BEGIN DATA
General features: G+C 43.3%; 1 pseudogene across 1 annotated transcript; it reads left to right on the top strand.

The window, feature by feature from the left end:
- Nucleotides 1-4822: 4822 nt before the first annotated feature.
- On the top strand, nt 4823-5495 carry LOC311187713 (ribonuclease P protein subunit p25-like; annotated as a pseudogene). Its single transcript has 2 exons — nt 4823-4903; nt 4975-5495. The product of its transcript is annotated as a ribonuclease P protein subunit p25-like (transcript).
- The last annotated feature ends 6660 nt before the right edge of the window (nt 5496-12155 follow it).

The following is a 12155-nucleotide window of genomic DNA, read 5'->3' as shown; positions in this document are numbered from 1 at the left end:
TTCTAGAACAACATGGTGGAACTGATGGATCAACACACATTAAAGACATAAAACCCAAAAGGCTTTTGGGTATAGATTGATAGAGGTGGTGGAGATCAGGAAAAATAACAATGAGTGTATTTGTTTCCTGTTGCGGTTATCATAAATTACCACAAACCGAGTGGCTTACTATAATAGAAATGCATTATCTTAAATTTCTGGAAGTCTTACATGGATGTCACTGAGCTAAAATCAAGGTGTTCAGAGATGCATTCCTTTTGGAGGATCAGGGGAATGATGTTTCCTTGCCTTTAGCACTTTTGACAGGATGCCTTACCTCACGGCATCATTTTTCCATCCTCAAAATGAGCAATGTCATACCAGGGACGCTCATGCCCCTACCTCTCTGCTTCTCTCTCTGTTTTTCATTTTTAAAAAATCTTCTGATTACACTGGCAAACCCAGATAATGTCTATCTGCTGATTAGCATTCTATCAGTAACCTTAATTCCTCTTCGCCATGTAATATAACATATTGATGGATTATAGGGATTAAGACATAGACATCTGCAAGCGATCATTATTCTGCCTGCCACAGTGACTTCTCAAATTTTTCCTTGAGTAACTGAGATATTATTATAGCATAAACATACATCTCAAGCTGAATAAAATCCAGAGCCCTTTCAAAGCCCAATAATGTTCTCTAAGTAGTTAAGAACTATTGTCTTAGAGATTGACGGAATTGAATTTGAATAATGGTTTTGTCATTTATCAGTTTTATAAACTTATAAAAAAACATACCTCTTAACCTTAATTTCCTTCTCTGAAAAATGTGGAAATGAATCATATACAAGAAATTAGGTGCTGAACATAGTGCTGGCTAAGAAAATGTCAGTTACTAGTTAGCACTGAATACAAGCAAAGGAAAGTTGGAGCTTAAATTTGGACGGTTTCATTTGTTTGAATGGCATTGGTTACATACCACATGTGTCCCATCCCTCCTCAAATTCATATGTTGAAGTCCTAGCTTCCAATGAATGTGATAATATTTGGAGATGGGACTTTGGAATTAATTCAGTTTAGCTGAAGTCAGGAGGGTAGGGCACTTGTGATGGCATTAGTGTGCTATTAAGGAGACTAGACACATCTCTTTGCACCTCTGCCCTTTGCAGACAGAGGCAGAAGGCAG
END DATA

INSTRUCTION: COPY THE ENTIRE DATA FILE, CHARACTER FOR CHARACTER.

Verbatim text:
General features: G+C 43.3%; 1 pseudogene across 1 annotated transcript; it reads left to right on the top strand.

The window, feature by feature from the left end:
- Nucleotides 1-4822: 4822 nt before the first annotated feature.
- On the top strand, nt 4823-5495 carry LOC311187713 (ribonuclease P protein subunit p25-like; annotated as a pseudogene). Its single transcript has 2 exons — nt 4823-4903; nt 4975-5495. The product of its transcript is annotated as a ribonuclease P protein subunit p25-like (transcript).
- The last annotated feature ends 6660 nt before the right edge of the window (nt 5496-12155 follow it).

The following is a 12155-nucleotide window of genomic DNA, read 5'->3' as shown; positions in this document are numbered from 1 at the left end:
TTCTAGAACAACATGGTGGAACTGATGGATCAACACACATTAAAGACATAAAACCCAAAAGGCTTTTGGGTATAGATTGATAGAGGTGGTGGAGATCAGGAAAAATAACAATGAGTGTATTTGTTTCCTGTTGCGGTTATCATAAATTACCACAAACCGAGTGGCTTACTATAATAGAAATGCATTATCTTAAATTTCTGGAAGTCTTACATGGATGTCACTGAGCTAAAATCAAGGTGTTCAGAGATGCATTCCTTTTGGAGGATCAGGGGAATGATGTTTCCTTGCCTTTAGCACTTTTGACAGGATGCCTTACCTCACGGCATCATTTTTCCATCCTCAAAATGAGCAATGTCATACCAGGGACGCTCATGCCCCTACCTCTCTGCTTCTCTCTCTGTTTTTCATTTTTAAAAAATCTTCTGATTACACTGGCAAACCCAGATAATGTCTATCTGCTGATTAGCATTCTATCAGTAACCTTAATTCCTCTTCGCCATGTAATATAACATATTGATGGATTATAGGGATTAAGACATAGACATCTGCAAGCGATCATTATTCTGCCTGCCACAGTGACTTCTCAAATTTTTCCTTGAGTAACTGAGATATTATTATAGCATAAACATACATCTCAAGCTGAATAAAATCCAGAGCCCTTTCAAAGCCCAATAATGTTCTCTAAGTAGTTAAGAACTATTGTCTTAGAGATTGACGGAATTGAATTTGAATAATGGTTTTGTCATTTATCAGTTTTATAAACTTATAAAAAAACATACCTCTTAACCTTAATTTCCTTCTCTGAAAAATGTGGAAATGAATCATATACAAGAAATTAGGTGCTGAACATAGTGCTGGCTAAGAAAATGTCAGTTACTAGTTAGCACTGAATACAAGCAAAGGAAAGTTGGAGCTTAAATTTGGACGGTTTCATTTGTTTGAATGGCATTGGTTACATACCACATGTGTCCCATCCCTCCTCAAATTCATATGTTGAAGTCCTAGCTTCCAATGAATGTGATAATATTTGGAGATGGGACTTTGGAATTAATTCAGTTTAGCTGAAGTCAGGAGGGTAGGGCACTTGTGATGGCATTAGTGTGCTATTAAGGAGACTAGACACATCTCTTTGCACCTCTGCCCTTTGCAGACAGAGGCAGAAGGCAG